Police Investigate Rebecca Black Death Threats

Threats came after viral pop hit 'Friday' arrived in March

April 20, 2011 8:50 AM ET
Police Investigate Rebecca Black Death Threats
Jason LaVeris/FilmMagic

Police in Anaheim, California are investigating two death threats against Rebecca Black, the 13-year-old responsible for the viral pop hit "Friday." According to Anaheim Police spokesman Rick Martinez, "the threats were related to getting the music off the internet or they were going to kill her." Martinez told reporters that they were unsure whether or not Black was in danger, but are taking the threats seriously as they were made through her Los Angeles-based production and management companies.

Photos: The Hottest Live Performances from Coachella 2011

One of the threats, which arrived around the time "Friday" hit in March, came by telephone and the other by email. Martinez says that investigators have not identified the person or people behind the threats, but that they would face criminal charges if discovered.

Exclusive: Rebecca Black Fighting Ark Music Factory Over 'Friday'
Why Rebecca Black is a Demon-Wizard Child Piper
What You Need to Know About Teen Viral Phenom Rebecca Black

To read the new issue of Rolling Stone online, plus the entire RS archive: Click Here

Music Main Next

blog comments powered by Disqus
Around the Web
Powered By ZergNet
Daily Newsletter

Get the latest RS news in your inbox.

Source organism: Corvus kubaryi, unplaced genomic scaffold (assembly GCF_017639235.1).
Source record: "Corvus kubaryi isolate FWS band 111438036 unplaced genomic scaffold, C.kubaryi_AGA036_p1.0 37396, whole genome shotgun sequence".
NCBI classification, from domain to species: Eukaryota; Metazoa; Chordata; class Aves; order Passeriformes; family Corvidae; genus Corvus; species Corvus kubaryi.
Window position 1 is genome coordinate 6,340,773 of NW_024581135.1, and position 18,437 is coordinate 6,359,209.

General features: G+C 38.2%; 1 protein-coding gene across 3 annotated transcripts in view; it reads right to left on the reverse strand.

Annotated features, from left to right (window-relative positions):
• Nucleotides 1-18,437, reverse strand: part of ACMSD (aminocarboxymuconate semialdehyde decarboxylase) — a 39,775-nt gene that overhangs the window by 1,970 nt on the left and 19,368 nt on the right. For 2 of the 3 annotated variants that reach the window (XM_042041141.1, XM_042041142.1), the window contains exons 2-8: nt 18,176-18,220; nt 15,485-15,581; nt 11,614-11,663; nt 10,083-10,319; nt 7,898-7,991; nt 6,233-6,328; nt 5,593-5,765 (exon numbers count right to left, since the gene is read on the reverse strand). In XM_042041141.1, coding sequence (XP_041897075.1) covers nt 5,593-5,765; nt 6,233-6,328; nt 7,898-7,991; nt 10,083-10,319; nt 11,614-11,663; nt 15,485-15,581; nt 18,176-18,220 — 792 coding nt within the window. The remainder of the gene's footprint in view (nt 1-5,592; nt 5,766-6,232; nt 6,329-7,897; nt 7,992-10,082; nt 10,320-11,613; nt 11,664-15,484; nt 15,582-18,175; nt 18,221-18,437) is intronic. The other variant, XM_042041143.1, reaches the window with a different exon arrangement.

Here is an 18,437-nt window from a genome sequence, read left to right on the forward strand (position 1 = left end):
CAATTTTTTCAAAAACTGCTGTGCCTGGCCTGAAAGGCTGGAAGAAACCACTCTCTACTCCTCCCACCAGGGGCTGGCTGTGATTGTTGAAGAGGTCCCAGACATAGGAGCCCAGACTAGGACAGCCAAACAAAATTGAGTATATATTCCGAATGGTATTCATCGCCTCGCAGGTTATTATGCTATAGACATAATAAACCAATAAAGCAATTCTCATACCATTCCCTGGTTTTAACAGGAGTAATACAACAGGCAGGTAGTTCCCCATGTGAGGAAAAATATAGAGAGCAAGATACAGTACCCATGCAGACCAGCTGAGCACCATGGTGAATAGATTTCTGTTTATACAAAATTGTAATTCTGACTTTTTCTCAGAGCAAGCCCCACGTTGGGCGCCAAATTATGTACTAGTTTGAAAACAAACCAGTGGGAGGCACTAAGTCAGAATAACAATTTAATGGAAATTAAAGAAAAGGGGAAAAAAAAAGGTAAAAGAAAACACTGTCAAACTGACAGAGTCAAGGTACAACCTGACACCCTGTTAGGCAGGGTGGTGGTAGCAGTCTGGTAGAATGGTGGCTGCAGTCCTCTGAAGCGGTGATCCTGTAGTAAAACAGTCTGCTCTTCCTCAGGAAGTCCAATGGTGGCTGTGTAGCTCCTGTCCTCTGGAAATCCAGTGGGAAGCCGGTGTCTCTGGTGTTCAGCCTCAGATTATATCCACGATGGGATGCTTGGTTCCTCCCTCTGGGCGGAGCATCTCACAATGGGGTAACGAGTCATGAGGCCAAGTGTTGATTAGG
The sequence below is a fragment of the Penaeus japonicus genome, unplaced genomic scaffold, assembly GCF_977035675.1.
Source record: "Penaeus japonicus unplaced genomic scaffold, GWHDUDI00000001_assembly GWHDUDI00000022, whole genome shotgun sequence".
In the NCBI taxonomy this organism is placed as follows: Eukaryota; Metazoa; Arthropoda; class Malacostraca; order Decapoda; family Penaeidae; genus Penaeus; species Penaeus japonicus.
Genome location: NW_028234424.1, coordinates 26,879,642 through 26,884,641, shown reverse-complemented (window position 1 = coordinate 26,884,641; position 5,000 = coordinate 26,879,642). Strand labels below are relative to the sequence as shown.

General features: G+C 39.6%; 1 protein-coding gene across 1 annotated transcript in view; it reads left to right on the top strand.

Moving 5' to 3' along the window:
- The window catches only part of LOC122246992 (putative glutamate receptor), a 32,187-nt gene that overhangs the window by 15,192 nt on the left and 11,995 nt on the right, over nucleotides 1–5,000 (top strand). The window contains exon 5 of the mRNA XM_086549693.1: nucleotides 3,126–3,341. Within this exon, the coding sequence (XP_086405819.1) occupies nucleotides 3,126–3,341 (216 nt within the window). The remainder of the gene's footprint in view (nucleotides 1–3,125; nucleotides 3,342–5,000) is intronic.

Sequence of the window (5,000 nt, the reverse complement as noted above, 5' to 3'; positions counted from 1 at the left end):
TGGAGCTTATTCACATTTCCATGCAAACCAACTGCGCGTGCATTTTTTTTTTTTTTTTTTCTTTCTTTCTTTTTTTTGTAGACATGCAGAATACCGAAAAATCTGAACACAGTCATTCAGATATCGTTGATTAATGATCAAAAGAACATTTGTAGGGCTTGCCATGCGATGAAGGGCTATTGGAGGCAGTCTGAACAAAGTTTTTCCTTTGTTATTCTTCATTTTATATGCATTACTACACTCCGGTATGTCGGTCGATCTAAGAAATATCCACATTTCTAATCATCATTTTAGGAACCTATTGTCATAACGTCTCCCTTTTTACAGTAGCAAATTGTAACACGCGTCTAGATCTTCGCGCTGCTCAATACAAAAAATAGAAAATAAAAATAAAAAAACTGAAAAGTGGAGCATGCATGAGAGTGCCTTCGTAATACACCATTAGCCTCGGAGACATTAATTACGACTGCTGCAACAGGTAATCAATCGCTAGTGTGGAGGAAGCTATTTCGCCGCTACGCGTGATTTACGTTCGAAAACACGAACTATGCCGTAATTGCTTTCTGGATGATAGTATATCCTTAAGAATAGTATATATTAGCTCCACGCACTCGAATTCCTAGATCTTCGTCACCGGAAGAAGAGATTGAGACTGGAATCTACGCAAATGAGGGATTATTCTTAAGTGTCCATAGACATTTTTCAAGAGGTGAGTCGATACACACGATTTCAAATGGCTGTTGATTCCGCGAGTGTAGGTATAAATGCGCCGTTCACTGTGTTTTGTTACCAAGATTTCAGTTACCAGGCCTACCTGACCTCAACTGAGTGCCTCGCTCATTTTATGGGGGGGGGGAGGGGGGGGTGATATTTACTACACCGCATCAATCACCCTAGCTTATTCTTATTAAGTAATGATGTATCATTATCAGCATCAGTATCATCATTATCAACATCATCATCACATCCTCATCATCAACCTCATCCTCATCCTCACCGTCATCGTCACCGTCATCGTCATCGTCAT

Sign up to receive the Rolling Stone newsletter and special offers from RS and its
marketing partners.


We may use your e-mail address to send you the newsletter and offers that may interest you, on behalf of Rolling Stone and its partners. For more information please read our Privacy Policy.

Song Stories

“Whoomp! (There It Is)”

Tag Team | 1993

Cecil Glenn — a.k.a., "D.C." — was a cook at Magic City, a nude dance club in Atlanta, when he first heard women shout "Whoomp — there it is!" Inspired by the party chant, he and partner Steve "Roll'n" Gibson wrote a song around it. Undaunted by label rejections, they borrowed $2,500 from Glenn's parents and pressed 800 singles, which quickly sold out in the Atlanta area. A record deal came soon after. Glenn said the song was meant for positive partying. "If you're going to say 'Whoomp there it is,' and you're doing something negative, we'd rather it not have come out of your mouth."

More Song Stories entries »